The Consociational Model

Lijphart’s article discusses constitutional design and government organization in regards to divided societies in which he recommends a “consociational model” in which political institutions share power among different identity groups. He claims that the power sharing model is the only model able to be adopted by divided societies. While describing his “one-size fits all” model, Lijphart highlights nine areas in which constitutional writers have choice and gives his opinion on how to craft the most effective constitution for a divided state.1

President Rodrigo Duterte of the Philippines wants to change the constitution in order to both introduce federalism as well as change the central government from a presidential system to a presidential-parliamentary one, however people suspect he may have an ulterior motive. Duterte believes that federalism will move money and power away from Manila to poorer parts of the country and foster peace between the diverse groups the country inhabits. Duterte also hopes that the parliamentary system will foster party politics. Despite Duterte’s wishes, he has found difficulty finding support in Congress. Critics of Duterte worry that the controversy about the transition of the constitution will lead to a corruption of the executive branch.2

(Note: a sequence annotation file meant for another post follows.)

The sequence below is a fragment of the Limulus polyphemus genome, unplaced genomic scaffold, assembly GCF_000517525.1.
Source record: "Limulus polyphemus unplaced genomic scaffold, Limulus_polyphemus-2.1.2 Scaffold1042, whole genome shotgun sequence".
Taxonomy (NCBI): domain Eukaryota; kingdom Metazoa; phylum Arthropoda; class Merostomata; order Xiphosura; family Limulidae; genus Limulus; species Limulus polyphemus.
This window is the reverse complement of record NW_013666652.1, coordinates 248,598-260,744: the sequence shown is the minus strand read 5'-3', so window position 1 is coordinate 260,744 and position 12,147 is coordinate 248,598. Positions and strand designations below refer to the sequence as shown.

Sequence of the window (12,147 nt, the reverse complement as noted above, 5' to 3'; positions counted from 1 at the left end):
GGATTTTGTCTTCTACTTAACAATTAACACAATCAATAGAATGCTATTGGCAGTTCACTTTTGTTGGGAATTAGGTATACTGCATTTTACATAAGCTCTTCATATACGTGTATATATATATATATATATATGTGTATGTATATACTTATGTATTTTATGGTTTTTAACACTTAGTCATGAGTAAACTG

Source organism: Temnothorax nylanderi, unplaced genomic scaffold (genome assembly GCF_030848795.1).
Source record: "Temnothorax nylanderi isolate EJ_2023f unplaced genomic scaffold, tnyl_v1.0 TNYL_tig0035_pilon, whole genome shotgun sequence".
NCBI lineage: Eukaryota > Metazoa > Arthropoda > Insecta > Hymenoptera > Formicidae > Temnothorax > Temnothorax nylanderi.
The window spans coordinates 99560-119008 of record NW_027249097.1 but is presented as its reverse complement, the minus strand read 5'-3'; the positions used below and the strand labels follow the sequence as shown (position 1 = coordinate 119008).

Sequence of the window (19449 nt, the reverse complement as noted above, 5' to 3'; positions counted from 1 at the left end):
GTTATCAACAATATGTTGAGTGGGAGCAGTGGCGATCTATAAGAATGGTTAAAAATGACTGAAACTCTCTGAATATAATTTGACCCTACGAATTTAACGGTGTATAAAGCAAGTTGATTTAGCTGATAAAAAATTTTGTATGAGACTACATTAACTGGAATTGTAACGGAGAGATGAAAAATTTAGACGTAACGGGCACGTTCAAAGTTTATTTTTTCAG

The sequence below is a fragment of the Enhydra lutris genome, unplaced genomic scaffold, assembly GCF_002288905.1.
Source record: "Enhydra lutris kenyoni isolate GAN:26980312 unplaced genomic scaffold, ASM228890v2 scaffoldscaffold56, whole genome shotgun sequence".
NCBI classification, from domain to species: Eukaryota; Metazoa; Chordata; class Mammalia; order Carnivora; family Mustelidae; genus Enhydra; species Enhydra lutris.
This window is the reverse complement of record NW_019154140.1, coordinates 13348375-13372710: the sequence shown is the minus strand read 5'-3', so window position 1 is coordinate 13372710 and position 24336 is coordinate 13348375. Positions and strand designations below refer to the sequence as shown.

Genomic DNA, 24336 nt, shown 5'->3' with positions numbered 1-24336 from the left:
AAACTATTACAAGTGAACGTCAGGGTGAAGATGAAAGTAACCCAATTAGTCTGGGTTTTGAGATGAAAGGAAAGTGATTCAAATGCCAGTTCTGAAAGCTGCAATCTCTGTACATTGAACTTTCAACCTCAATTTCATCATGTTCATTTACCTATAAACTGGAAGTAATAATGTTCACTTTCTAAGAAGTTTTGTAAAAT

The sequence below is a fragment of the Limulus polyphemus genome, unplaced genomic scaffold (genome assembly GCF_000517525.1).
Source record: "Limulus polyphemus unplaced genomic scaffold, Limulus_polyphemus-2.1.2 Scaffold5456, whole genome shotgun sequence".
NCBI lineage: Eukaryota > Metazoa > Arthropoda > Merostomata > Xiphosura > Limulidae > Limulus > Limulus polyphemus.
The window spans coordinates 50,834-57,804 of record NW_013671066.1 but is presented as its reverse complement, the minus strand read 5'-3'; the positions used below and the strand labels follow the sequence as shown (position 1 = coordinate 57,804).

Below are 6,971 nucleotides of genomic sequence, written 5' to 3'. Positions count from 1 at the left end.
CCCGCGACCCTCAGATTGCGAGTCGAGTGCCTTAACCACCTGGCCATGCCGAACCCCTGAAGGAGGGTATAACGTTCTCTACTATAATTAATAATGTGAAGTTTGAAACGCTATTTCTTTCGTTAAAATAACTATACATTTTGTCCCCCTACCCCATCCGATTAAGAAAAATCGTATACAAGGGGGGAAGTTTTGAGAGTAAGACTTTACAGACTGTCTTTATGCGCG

Is democracy an effective regime of government for countries with significant diversity and if not, what would be a better regime?

India and Nigeria are both countries with very diverse populations and a history of political unrest that has improved with the implementation of a democratic regime. One of the leading political problems both these countries face is whether or not groups (based on things such as ethnicity, religion, party, etc.) are receiving representation in the government. There are many factors to take into consideration when it comes to ensuring individual group receive representation in a democracy. Constitutions determine whether or not there is a system of power sharing. There can be both a division of power between central and local governments (federalism) or power sharing between parties which is determined in the elections. A proportional representation system allows voters to elect representatives based on parties whereas in a member district system votes elect representatives based on the individuals.


  1. Arend Lijphart, “Constitutional Design for Divided Societies” Journal of Democracy 15(2): 96-109 (2004) Found in J. Tyler Dickovick, Jonathan Eastwood Comparative Politics: Classic and Contemporary Readings (New York: Oxford University Press, 2017) 177-186.
  2. “The president of the Philippines wants to change the constitution” The Economist, June 30, 2018.


Perks of Parliamentary